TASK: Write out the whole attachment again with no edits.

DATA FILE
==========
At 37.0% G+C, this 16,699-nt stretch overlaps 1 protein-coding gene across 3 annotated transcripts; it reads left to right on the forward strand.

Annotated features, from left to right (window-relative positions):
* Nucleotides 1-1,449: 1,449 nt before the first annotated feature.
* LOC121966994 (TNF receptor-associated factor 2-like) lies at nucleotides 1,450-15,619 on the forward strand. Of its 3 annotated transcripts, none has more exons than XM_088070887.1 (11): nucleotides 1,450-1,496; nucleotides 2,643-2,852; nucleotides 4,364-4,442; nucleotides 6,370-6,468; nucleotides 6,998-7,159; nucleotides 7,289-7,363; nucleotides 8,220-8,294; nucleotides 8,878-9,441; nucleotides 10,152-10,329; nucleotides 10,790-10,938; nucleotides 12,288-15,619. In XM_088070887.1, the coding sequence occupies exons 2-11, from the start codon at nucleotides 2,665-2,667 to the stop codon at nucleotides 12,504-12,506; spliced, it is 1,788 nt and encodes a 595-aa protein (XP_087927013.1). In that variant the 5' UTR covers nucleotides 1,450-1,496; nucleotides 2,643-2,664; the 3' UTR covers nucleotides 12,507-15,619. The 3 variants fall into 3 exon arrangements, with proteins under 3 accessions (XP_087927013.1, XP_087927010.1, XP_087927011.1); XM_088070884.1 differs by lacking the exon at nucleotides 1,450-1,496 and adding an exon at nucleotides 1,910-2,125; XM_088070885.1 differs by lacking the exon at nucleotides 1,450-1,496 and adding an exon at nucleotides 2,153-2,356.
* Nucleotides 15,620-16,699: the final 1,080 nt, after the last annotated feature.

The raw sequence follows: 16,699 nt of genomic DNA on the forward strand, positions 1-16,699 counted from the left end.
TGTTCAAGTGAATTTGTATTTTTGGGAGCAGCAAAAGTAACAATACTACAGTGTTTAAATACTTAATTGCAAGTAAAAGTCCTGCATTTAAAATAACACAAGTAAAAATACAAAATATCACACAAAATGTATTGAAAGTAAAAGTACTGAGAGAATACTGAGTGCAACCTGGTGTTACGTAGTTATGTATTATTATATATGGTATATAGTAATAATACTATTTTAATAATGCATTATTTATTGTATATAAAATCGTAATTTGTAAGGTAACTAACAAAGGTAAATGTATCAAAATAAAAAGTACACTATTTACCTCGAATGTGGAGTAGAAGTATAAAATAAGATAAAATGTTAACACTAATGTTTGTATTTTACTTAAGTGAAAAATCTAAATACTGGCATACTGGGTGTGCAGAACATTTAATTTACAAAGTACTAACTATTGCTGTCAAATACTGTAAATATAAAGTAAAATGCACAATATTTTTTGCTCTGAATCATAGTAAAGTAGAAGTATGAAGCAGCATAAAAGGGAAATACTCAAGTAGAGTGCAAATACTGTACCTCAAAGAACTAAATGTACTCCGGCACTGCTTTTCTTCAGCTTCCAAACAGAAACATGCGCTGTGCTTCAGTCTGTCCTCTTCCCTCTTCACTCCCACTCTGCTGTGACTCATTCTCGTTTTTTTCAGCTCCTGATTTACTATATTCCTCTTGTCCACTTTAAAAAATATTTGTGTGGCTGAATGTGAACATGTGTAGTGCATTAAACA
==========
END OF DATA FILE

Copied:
At 37.0% G+C, this 16,699-nt stretch overlaps 1 protein-coding gene across 3 annotated transcripts; it reads left to right on the forward strand.

Annotated features, from left to right (window-relative positions):
* Nucleotides 1-1,449: 1,449 nt before the first annotated feature.
* LOC121966994 (TNF receptor-associated factor 2-like) lies at nucleotides 1,450-15,619 on the forward strand. Of its 3 annotated transcripts, none has more exons than XM_088070887.1 (11): nucleotides 1,450-1,496; nucleotides 2,643-2,852; nucleotides 4,364-4,442; nucleotides 6,370-6,468; nucleotides 6,998-7,159; nucleotides 7,289-7,363; nucleotides 8,220-8,294; nucleotides 8,878-9,441; nucleotides 10,152-10,329; nucleotides 10,790-10,938; nucleotides 12,288-15,619. In XM_088070887.1, the coding sequence occupies exons 2-11, from the start codon at nucleotides 2,665-2,667 to the stop codon at nucleotides 12,504-12,506; spliced, it is 1,788 nt and encodes a 595-aa protein (XP_087927013.1). In that variant the 5' UTR covers nucleotides 1,450-1,496; nucleotides 2,643-2,664; the 3' UTR covers nucleotides 12,507-15,619. The 3 variants fall into 3 exon arrangements, with proteins under 3 accessions (XP_087927013.1, XP_087927010.1, XP_087927011.1); XM_088070884.1 differs by lacking the exon at nucleotides 1,450-1,496 and adding an exon at nucleotides 1,910-2,125; XM_088070885.1 differs by lacking the exon at nucleotides 1,450-1,496 and adding an exon at nucleotides 2,153-2,356.
* Nucleotides 15,620-16,699: the final 1,080 nt, after the last annotated feature.

The raw sequence follows: 16,699 nt of genomic DNA on the forward strand, positions 1-16,699 counted from the left end.
TGTTCAAGTGAATTTGTATTTTTGGGAGCAGCAAAAGTAACAATACTACAGTGTTTAAATACTTAATTGCAAGTAAAAGTCCTGCATTTAAAATAACACAAGTAAAAATACAAAATATCACACAAAATGTATTGAAAGTAAAAGTACTGAGAGAATACTGAGTGCAACCTGGTGTTACGTAGTTATGTATTATTATATATGGTATATAGTAATAATACTATTTTAATAATGCATTATTTATTGTATATAAAATCGTAATTTGTAAGGTAACTAACAAAGGTAAATGTATCAAAATAAAAAGTACACTATTTACCTCGAATGTGGAGTAGAAGTATAAAATAAGATAAAATGTTAACACTAATGTTTGTATTTTACTTAAGTGAAAAATCTAAATACTGGCATACTGGGTGTGCAGAACATTTAATTTACAAAGTACTAACTATTGCTGTCAAATACTGTAAATATAAAGTAAAATGCACAATATTTTTTGCTCTGAATCATAGTAAAGTAGAAGTATGAAGCAGCATAAAAGGGAAATACTCAAGTAGAGTGCAAATACTGTACCTCAAAGAACTAAATGTACTCCGGCACTGCTTTTCTTCAGCTTCCAAACAGAAACATGCGCTGTGCTTCAGTCTGTCCTCTTCCCTCTTCACTCCCACTCTGCTGTGACTCATTCTCGTTTTTTTCAGCTCCTGATTTACTATATTCCTCTTGTCCACTTTAAAAAATATTTGTGTGGCTGAATGTGAACATGTGTAGTGCATTAAACA